Does Apple Need This China Quick-Fix?
Apple (NASDAQ:AAPL) will need to set aggressive prices on older models of its smartphone in China alongside the launch of the new iPhone 5 if it wants to gain a significant share of the market, according to an analyst. RBC Capital Markets’ Mark Sue wrote in a note to investors on Friday that with Google (NASDAQ:GOOG) Android manufacturers pricing several smartphones fairly low in the rapidly growing smartphone market, Apple will be forced to react.
“Apple may need to be competitive on price in order to compete with its Android-based peers at the low end and the middle tier of the market if the company has higher unit ambitions in mind,” Sue wrote, according to Investor’s Business Daily. “Apple’s market share position in China has been lumpy and driven by product cycle launches.”
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The analyst predicted smartphone unit sales in China to grow from 90 million in 2011 to 150 million this year, 185 million in 2013, and 200 million in 2014. Of that, the second quarter saw a 21 percent share for Samsung, while Apple brought in 11 percent.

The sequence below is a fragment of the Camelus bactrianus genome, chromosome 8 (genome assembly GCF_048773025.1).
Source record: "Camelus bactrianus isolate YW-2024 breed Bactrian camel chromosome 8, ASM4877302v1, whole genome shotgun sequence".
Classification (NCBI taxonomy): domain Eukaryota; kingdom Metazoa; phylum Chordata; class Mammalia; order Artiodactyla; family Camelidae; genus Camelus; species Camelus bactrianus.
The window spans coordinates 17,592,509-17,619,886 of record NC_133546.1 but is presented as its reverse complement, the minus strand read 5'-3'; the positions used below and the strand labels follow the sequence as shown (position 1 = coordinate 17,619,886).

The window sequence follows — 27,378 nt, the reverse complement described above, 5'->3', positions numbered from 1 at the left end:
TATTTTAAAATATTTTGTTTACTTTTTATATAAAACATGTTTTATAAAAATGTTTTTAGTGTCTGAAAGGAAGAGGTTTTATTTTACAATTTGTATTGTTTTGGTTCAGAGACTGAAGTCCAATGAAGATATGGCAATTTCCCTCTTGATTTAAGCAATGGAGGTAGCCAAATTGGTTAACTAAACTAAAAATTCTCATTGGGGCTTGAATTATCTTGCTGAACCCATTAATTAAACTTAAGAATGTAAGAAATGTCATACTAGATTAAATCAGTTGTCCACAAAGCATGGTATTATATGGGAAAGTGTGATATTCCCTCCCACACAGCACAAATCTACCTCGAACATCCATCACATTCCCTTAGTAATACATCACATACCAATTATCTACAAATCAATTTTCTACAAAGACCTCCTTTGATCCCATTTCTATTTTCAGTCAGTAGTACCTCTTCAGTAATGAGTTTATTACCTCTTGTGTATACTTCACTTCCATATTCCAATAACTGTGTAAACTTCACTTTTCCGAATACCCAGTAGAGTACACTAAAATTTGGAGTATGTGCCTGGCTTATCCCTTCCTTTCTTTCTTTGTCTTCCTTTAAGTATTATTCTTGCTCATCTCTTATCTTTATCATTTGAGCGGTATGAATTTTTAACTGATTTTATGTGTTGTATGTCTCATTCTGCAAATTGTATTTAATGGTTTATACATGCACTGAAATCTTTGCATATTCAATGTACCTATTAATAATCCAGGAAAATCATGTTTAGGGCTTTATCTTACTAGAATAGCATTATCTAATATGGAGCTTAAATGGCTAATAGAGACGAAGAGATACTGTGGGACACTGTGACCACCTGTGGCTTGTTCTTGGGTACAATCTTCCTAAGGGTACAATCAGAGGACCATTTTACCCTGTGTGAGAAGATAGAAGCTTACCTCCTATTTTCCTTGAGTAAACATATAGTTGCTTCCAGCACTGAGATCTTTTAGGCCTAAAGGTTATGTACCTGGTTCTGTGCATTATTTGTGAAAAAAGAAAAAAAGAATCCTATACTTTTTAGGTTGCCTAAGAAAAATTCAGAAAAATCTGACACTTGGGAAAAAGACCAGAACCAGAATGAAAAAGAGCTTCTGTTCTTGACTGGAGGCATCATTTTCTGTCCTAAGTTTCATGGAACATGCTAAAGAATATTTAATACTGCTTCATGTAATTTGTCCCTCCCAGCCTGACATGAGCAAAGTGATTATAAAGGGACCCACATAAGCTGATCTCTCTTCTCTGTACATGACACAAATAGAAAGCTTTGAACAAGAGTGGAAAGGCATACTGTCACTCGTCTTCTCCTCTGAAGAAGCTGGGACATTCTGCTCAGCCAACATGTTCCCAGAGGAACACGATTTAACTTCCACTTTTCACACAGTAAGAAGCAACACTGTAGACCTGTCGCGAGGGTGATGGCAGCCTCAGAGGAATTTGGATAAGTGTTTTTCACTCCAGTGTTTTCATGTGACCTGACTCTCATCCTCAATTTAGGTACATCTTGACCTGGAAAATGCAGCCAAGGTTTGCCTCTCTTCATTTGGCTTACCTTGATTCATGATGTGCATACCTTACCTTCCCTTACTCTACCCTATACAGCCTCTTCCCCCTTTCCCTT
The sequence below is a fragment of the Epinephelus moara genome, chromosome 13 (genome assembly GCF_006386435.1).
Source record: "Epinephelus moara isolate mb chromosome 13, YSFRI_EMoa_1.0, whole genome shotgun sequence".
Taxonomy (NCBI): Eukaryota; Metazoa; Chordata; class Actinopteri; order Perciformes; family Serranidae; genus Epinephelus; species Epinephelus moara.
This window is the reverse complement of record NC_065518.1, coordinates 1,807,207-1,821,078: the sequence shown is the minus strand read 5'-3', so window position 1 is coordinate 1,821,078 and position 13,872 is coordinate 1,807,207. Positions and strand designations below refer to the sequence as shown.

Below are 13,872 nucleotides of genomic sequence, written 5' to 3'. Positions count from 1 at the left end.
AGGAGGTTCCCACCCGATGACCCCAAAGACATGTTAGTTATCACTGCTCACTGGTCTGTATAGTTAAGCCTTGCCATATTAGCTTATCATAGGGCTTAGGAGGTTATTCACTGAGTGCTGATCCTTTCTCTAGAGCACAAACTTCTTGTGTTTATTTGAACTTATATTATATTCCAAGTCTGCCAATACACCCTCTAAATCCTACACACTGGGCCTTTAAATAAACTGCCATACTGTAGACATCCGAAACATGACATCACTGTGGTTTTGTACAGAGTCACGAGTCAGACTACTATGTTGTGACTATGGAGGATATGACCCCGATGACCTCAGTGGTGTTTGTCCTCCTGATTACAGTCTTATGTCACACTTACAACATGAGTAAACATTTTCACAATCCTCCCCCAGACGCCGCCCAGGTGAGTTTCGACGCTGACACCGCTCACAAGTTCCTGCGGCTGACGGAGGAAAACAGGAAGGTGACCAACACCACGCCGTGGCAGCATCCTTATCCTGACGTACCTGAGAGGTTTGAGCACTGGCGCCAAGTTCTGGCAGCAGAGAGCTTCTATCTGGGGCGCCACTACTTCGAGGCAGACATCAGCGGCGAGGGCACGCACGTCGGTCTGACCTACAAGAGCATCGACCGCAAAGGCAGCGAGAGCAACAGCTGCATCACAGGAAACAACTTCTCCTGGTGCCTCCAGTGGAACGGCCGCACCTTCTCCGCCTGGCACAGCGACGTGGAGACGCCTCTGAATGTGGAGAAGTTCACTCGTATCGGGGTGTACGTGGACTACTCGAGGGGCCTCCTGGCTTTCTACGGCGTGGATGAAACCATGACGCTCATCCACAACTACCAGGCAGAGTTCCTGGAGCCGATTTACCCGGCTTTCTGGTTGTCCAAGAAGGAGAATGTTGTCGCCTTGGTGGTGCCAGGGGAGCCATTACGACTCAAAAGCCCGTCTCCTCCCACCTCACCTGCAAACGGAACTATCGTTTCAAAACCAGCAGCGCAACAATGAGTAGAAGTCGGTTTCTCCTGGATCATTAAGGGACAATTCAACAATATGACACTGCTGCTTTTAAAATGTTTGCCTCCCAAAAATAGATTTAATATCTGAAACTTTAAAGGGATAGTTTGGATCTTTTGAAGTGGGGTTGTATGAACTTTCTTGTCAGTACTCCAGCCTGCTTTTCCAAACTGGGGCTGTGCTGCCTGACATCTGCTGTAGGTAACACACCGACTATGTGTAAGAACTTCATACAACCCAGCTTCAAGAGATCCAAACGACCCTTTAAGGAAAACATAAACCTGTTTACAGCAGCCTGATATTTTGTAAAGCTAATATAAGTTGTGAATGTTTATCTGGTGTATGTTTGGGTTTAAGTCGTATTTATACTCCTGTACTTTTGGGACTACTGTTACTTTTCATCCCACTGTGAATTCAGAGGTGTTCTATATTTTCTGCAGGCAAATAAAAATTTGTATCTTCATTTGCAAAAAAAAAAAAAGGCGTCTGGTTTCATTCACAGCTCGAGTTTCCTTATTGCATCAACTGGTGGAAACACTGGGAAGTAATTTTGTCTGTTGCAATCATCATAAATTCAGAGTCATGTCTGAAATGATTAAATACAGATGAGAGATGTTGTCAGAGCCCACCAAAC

“Apple will now position iPhone 4 at the lower end of the [Chinese] smartphone market, although Apple could consider iPhone 3GS in China,” the analyst added. “Competing in the lower end of the Chinese smartphone market with its iPhone 3GS/4 suite of smartphones would generate solid unit numbers in the region without significantly compromising on the margins, in our view.”
While China Unicom (NYSE:CHU) and China Telecom (NYSE:CHA) already have the iPhone on their respective network, Apple is yet to work out a deal with China Mobile (NYSE:CHL), the country’s biggest carrier at 170 million subscribers. According to a different report on Friday, the deal between the iPhone maker and China Mobile was reportedly being delayed because of subsidy concerns from the country’s government, which owns the wireless operator.
Sue stressed that the top carrier was key to Apple’s future. “China Mobile remains the largest variable for Apple’s iPhone prospects next year,” he wrote.
The analyst said he expected the iPhone 5 to be launched in mainland China in or before January next year.